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Lions Roar : November 2013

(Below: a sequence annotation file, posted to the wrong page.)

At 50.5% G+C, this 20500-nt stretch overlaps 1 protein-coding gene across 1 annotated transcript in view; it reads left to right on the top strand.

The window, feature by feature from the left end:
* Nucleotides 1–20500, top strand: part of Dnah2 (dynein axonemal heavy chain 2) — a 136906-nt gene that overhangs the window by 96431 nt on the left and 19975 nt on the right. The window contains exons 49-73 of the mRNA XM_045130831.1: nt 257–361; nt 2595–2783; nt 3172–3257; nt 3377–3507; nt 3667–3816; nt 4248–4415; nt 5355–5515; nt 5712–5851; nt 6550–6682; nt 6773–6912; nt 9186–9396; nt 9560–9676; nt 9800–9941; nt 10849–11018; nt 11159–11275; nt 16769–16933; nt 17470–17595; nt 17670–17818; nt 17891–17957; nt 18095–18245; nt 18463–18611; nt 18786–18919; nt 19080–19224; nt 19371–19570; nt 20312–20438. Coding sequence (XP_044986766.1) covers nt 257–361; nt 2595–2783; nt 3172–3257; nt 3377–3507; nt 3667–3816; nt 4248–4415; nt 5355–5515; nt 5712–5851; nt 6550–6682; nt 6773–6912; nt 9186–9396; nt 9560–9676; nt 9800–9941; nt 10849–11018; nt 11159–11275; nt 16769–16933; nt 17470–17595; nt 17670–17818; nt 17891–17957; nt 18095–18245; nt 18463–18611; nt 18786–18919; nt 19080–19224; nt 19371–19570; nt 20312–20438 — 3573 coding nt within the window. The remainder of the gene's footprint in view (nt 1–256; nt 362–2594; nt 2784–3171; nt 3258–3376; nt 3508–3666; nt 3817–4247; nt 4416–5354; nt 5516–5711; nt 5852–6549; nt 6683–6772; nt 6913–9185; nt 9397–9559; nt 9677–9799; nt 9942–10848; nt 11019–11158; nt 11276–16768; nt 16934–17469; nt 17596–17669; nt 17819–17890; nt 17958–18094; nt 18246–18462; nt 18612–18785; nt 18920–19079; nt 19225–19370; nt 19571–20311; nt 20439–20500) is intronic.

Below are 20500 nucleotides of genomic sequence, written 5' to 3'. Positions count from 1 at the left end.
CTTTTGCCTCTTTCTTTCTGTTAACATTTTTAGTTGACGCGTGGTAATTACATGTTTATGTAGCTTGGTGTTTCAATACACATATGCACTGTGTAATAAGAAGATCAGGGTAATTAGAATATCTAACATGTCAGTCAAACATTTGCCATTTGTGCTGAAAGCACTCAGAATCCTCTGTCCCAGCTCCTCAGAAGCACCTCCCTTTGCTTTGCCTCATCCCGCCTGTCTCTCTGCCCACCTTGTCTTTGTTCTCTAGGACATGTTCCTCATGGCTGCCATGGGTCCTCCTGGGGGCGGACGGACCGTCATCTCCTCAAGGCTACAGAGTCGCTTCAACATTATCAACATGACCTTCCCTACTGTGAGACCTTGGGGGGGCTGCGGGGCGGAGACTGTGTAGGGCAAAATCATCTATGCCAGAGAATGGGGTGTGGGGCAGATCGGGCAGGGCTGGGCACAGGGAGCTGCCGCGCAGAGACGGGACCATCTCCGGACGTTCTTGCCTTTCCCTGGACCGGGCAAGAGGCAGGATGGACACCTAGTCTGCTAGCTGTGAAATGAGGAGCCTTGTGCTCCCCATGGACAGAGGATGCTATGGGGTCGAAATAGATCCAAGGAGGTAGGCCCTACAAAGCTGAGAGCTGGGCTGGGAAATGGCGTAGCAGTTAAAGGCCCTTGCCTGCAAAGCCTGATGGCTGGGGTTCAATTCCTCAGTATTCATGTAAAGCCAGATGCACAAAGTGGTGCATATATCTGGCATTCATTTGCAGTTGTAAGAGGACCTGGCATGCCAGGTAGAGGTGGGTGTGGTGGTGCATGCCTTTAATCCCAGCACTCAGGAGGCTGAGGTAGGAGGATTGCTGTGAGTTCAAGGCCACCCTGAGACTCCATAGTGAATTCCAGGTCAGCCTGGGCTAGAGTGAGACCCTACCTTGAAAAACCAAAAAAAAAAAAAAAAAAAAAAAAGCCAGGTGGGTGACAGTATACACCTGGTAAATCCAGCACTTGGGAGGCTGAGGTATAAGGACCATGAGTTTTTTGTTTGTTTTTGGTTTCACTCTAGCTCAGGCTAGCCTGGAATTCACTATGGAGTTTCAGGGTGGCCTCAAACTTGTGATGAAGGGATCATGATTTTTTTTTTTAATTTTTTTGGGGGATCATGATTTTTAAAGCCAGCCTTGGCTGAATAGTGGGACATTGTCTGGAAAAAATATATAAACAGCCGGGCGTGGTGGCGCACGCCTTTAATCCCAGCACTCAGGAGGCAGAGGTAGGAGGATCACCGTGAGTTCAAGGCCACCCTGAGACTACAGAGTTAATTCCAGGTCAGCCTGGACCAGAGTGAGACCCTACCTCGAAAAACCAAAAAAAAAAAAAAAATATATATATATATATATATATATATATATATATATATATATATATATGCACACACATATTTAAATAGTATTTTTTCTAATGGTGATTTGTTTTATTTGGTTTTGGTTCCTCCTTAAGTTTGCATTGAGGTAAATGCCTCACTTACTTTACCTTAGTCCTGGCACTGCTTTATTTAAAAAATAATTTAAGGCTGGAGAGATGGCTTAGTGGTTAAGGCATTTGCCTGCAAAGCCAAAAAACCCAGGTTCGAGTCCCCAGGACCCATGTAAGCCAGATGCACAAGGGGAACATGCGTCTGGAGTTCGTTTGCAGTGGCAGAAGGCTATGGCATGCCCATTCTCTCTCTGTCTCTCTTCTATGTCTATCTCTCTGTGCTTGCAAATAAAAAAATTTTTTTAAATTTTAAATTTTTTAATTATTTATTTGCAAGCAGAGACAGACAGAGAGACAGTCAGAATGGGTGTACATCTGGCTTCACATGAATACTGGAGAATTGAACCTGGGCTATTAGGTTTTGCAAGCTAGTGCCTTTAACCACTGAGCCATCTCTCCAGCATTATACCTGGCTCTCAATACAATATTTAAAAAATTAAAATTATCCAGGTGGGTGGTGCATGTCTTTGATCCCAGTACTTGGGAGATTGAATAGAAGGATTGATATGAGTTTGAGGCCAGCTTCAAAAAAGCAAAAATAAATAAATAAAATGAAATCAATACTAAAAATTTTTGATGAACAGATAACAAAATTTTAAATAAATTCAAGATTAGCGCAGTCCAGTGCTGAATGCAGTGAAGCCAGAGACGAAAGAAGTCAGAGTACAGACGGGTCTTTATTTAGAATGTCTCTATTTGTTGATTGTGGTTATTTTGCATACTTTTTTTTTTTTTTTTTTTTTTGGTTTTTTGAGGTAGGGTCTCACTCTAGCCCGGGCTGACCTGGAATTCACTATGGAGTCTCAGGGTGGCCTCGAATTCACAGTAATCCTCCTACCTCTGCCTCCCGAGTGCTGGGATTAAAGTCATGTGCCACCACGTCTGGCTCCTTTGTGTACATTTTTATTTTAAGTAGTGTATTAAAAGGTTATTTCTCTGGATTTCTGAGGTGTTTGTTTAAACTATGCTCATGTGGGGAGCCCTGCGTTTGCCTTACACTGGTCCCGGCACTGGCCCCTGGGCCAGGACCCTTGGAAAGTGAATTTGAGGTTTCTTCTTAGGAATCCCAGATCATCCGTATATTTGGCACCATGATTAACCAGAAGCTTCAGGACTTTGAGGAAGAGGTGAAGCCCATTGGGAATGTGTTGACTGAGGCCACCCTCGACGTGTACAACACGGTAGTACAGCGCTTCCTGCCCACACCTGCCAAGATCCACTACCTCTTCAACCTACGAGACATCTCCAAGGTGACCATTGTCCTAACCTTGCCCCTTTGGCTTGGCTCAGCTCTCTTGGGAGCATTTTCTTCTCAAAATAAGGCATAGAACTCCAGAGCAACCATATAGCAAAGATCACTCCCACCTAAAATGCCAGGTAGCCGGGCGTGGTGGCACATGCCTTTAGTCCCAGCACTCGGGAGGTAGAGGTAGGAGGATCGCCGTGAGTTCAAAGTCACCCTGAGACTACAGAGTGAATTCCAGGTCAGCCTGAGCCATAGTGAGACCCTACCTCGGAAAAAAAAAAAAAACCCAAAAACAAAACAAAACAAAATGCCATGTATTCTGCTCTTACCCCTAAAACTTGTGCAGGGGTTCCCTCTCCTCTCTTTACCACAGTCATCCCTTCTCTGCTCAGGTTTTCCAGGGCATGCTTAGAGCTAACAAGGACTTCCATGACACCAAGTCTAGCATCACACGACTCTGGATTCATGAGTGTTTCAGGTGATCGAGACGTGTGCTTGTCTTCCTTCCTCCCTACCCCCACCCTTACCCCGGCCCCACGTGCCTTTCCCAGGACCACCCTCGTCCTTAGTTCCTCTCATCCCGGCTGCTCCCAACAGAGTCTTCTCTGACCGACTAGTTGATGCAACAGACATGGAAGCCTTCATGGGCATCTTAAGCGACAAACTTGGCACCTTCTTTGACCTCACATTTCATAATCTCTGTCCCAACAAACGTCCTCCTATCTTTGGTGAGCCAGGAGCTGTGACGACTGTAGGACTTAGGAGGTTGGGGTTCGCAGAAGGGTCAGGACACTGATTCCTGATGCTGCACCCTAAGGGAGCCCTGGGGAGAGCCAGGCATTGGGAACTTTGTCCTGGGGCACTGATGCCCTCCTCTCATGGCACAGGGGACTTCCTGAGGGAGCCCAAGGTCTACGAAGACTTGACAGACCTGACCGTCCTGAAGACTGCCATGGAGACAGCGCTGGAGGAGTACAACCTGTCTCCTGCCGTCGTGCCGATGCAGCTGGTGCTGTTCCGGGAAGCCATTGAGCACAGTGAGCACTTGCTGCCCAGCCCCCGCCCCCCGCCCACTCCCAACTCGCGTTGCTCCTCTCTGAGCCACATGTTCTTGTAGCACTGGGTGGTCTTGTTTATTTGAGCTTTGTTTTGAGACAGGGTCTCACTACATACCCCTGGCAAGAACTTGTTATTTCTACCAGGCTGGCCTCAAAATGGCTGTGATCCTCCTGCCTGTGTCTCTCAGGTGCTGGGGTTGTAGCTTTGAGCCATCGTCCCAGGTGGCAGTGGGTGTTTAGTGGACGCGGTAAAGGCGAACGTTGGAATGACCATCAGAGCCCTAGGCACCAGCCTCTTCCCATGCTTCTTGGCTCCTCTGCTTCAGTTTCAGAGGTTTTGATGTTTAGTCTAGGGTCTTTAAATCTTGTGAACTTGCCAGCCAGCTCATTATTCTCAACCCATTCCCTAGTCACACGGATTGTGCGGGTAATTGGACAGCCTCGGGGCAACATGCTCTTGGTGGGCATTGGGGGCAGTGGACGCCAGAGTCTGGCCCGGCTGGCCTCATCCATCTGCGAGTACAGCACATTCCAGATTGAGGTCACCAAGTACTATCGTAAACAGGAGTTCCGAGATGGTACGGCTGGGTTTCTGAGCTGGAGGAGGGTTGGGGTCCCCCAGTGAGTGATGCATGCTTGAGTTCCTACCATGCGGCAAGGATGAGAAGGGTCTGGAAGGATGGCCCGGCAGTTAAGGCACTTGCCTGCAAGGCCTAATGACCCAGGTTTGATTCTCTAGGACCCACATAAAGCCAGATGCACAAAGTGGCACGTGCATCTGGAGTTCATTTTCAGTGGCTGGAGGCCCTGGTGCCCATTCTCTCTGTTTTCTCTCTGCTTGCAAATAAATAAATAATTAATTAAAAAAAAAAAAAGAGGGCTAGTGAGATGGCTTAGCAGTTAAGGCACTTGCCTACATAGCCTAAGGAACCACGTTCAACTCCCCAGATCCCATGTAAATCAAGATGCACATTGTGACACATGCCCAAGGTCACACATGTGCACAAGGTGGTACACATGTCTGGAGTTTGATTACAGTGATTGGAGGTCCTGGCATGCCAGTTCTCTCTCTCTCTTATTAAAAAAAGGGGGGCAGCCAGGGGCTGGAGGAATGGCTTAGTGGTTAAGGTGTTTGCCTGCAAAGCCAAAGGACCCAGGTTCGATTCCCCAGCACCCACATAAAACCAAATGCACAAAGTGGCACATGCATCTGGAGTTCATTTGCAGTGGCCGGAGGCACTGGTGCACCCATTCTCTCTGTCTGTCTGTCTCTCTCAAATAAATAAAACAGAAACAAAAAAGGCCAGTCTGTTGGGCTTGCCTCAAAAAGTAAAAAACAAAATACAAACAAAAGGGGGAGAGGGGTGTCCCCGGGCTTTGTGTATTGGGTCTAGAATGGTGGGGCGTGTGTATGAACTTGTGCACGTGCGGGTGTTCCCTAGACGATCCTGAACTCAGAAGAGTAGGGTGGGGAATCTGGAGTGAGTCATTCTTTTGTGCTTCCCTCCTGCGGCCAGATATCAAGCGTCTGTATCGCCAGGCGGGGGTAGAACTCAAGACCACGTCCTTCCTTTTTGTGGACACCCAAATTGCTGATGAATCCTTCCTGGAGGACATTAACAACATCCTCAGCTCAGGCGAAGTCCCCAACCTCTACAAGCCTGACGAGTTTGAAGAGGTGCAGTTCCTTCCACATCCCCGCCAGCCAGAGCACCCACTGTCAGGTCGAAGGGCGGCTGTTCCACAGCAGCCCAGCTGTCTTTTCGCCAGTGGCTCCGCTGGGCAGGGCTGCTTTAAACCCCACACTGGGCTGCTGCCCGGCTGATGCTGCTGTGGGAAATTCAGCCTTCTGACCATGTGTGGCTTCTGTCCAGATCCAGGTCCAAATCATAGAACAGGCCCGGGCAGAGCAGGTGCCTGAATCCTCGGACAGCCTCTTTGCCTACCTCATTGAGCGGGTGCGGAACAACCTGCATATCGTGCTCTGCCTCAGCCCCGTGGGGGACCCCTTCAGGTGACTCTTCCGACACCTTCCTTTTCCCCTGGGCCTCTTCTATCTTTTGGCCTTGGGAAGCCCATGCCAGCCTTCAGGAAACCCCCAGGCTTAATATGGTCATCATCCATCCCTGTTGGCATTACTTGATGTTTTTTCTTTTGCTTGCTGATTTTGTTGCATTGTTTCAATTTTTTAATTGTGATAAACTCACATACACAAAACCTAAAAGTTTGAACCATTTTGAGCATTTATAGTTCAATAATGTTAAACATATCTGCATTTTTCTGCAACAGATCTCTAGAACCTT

them attired in French shoes and custom-tailored silk cheongsam dresses with thigh-high slits on one side. Then came World War II. The British woefully underes- timated both the resourcefulness of the invading Japanese troops, who nimbly commandeered bicycles to carry out recon- naissance missions in the jungle, and the quantity of heavy artillery and tanks that the Japanese had brought with them. Within seven weeks of landing on the coast, the Japanese mili- tary advanced into Kuala Lumpur, beginning an occupation of the country that would last almost four years. Of the country’s three major ethnic groups—the Malays, Indians, and Chi- nese—the Japanese persecuted the Chinese most cruelly, due to longstanding enmity between their two countries. Around fifty thou- sand Malay Chinese were massacred during the occupation. Suddenly, Mom’s family was plunged into insecurity and scar- city, having to subsist on vegetables that they grew in their backyard. Her father built a platform hidden in a dense rubber plantation where the women could hide to avoid being raped when Japanese soldiers marched through town. One night, Mom was huddled there with her female relatives and house staff when she saw tiny lights coming down the hill. “They’ve found us!” she shuddered, only to realize with profound relief that she was look- ing at fireflies. At the time, my grandfather owned a row of shops with liv- ing quarters above. The Japanese, coveting the building materials, told him that he had twenty-four hours to tear down the building or be beheaded. This forced him to throw his tenants and their possessions into the street with no advance notice. Mom loathed having to kowtow to the Japanese and learn their language. Her school was among the many that were dis- banded. Just before the war started, Mom’s college entrance exam papers had been sent by ship to Great Britain for grading. For the duration of the war, she did not know the fate of those papers or whether she’d ever be able go to college. At long last, she received the good news that she had not only passed but had also been awarded a scholarship. When asked if she’d like to go to England to study, she sniffed, “Not to the country that abandoned us to the Japanese!” Instead, she boarded a ship for San Francisco, where she knew no one, and set out to build a life for herself. As the years went by, her war stories were recounted less frequently, with less acrimony. Mom had no prejudice toward Japanese people in general. But clearly, her wartime experience was the pivotal force that determined her trajectory in life and her dominant personality characteristics: her drive, ambition, and blunt, confrontational nature, as well as the fiercely protec- tive energy she focused on her family. Although there was always an altar with a diminutive ivory Kwan Yin statue in our home, I didn’t think my mother was a particularly observant Buddhist when I was young. It turns out I was wrong. Going through her papers after she died, I found decades of receipts for offerings made to the various Buddhist temples that she encountered during her well-traveled life. Eventually, she became a long-term member of the Hsi Fang Temple in San Diego, and when she talked about the nuns who calmly and capably conducted the weekly services and charitable work of this temple, I detected a note of pride and admiration in her voice—Mom always did get a kick out of seeing strong women in charge. Their dharma talks and meditation guidance were of great comfort to her both when my father became terminally ill and when her own health began to falter. Last fall, Mom became confined to a wheelchair and was unable to speak above a whisper due to metastatic breast cancer. Did it slow her down? Barely. Every day that she could physi- cally manage it, she and one of her caregivers were out and about playing dominoes at the senior center, going for a drive by the ocean, getting a mas- sage, or visiting restaurants, movie theaters, casinos, orchid shows, or her hair salon. She refused to miss one minute of her life, and in the company of others her smile could still light up a room. The last movie she and I saw together was Gone with the Wind. Even though she was somewhat confused by that time, I could see her intently watching the TV. It occurred to me then that the tale of Scarlett O’Hara was a fitting metaphor for Mom’s life, minus Scarlett’s ruthless conniving and cruelty. There’s a scene after Scarlett returns to find Tara destitute and her father insane. She’s digging through the earth with her bare hands, looking for some roots to eat, when she stands up, silhouetted against the sky, and raises a clod of dirt in her fist. “As God is my witness,” she exclaims, “I’ll never be hungry again!” Yep, that’s Mom, I thought. Two days before she died, Mom asked her young caregiver, Angie, to take her to a sushi restaurant, even though she’d never SHAMBHALA SUN NOVEMBER 2013 14